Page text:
Learn how Fetch AMRs can safely work around people and forklifts in dynamic warehouse environments
After over 4 years of hard work and input from hundreds of industry experts, the Robotics Industry Association (RIA) has published the new American National Standard for safety requirements for industrial mobile robots, R15.08, an important step toward common guidelines in the growing sector of mobile robotics.
To ensure a facility is using the safest equipment, you should choose AMRs that meet all aspects of the new R15.08 safety standard, meaning that the complete AMR, base together with modular top, conform. While many AMR manufacturers comply with the safety standard for the base robot, their integrators that assemble a modular top together with the AMR base have yet to conform. The entire AMR (base plus top together) needs to conform to the standard to truly address safety with the facility and allow full collaboration with humans.
At Fetch Robotics, we’ve worked diligently to ensure our entire commercial AMR product line not only conforms with the new R15.08 standard, but with the all the requirements for CE marking as well, so that you can confidently deploy on-demand automation knowing your workforce and facility will be safe and in compliance with the latest regulations
All Fetch AMRs are equipped with a sophisticated sensor package consisting of a 2D LiDAR scanner, as well as multiple 3D depth cameras. These sensors work seamlessly together to facilitate robust robot vision and smart identification of both static and dynamic objects within the robot’s field of view.
From the robot’s perspective, it can not only see the associate pulling the pallet jack, but also the boxes on the jack and the surrounding racks and walls. This is facilitated by upward and downward facing 3D cameras. Fetch also has proprietary safety technology which enables the robot to identify moving objects, as identified by the red voxels overlaid on the human and pallet jack.
These technologies combine to provide a safe and efficient autonomous transport system, since the robot can now safely plan and move around objects in a dynamic environment.
AMRs differ front AGVs in that AMRs can re-plan and avoid obstacles, while AGVs are programmed to stop and wait. This is an important distinction, since AMRs not only avoid collisions, but can actually plan a path around a moving obstacle, increasing efficiency.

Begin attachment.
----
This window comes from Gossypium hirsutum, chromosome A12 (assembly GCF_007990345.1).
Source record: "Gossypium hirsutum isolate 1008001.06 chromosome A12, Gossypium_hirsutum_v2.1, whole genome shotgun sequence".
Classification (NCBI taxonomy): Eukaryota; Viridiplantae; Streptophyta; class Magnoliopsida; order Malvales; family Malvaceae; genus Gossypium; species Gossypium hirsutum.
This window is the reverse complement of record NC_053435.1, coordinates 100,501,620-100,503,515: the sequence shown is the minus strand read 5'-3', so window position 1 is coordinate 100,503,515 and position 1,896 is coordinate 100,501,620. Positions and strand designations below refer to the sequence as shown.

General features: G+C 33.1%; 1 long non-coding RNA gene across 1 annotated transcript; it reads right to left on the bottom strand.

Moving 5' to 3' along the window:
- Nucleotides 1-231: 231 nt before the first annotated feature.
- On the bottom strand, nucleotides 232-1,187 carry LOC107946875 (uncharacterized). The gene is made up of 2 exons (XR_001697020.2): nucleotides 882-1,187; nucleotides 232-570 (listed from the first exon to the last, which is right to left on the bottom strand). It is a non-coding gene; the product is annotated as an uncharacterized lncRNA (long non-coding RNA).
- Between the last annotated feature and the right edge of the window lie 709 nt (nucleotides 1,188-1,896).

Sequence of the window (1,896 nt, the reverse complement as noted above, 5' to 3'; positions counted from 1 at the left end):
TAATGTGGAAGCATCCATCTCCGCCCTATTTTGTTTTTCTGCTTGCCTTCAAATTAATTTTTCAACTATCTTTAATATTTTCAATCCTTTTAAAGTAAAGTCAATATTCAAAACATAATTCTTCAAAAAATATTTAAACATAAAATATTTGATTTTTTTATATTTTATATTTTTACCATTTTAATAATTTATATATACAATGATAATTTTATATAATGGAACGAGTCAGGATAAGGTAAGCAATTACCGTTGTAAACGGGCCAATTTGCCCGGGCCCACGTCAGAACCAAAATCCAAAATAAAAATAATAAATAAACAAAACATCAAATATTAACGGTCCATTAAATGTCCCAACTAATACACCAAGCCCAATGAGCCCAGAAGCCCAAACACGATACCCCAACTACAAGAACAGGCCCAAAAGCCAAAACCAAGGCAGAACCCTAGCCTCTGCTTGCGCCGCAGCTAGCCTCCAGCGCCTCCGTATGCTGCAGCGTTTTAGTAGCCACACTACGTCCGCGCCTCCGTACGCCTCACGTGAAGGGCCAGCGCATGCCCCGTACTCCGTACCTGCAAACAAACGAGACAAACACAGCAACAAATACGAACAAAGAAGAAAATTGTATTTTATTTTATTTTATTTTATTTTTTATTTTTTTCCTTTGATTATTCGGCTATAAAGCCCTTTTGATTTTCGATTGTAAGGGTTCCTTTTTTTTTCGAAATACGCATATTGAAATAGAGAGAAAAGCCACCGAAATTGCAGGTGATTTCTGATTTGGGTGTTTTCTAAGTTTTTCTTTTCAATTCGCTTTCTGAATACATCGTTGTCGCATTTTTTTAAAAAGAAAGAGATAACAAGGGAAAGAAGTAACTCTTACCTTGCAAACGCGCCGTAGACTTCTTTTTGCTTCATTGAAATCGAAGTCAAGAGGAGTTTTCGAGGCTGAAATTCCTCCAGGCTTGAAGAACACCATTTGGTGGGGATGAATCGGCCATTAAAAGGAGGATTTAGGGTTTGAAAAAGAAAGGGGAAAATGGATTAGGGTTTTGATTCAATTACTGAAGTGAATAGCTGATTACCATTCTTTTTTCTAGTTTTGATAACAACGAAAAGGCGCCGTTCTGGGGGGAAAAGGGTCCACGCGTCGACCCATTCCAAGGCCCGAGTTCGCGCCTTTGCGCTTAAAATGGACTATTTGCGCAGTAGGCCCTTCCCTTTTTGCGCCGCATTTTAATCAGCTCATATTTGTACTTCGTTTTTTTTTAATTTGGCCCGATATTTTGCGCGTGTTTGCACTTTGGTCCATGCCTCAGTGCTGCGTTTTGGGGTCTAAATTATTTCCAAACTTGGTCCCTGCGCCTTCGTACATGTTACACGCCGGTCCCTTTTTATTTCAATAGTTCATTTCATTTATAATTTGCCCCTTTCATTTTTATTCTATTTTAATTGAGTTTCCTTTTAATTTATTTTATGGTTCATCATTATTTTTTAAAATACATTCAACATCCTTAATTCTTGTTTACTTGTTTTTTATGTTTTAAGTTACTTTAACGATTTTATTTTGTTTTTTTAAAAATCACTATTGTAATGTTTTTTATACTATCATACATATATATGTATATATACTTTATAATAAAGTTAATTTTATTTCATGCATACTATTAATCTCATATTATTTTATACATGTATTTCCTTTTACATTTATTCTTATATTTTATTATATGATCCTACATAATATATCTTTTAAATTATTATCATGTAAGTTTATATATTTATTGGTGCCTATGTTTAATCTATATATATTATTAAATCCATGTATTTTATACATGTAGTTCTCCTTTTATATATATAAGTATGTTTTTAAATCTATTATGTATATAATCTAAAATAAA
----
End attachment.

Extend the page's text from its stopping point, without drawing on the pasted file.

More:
If you look closely at the robot perspective on the bottom right, you will notice that Fetch’s obstacle avoidance technology has calculated the direction of an object’s movement, which is notated with green arrows. Along with the sensor data, these inputs are indicating to the robot that it will need to stop in order to avoid a moving obstacle.
Importantly, because of the upward facing 3D camera, the robot is also smart enough to not attempt to travel between the cart legs. The robot only proceeds once it deems the object has been cleared, and it is now safe to proceed along its navigated path.
Proper sensing is mission critical to mitigate safety risks with autonomous travel in a varied environment such as a warehouse or manufacturing facility. Here, the Fetch AMR is demonstrating overhang detection, enabling the robot to avoid a collision with a hanging object in the robot’s path.
Robust sensor integration and system safety protocols, such as Fetch’s 3D depth cameras and advanced robot software, prevent mobile robots from traveling under structures that they cannot clear (with or without payloads), hitting overhanging objects, or getting stuck in a dangerous location.
Fetch AMRs are able to see a pallet jack on the ground (and other low-to-ground objects such as forklift tines) and instantly plan a safe path around them. This feature is especially important in warehouse environments, since it is common to have debris, boxes, pallets, and other potential safety hazards in the path of an AMR. Fetch AMRs have been designed to detect ground obstacles reliably.
AMR workflows can be initiated in a variety of methods, by both the warehouse operator and WMS, WES, or MES.
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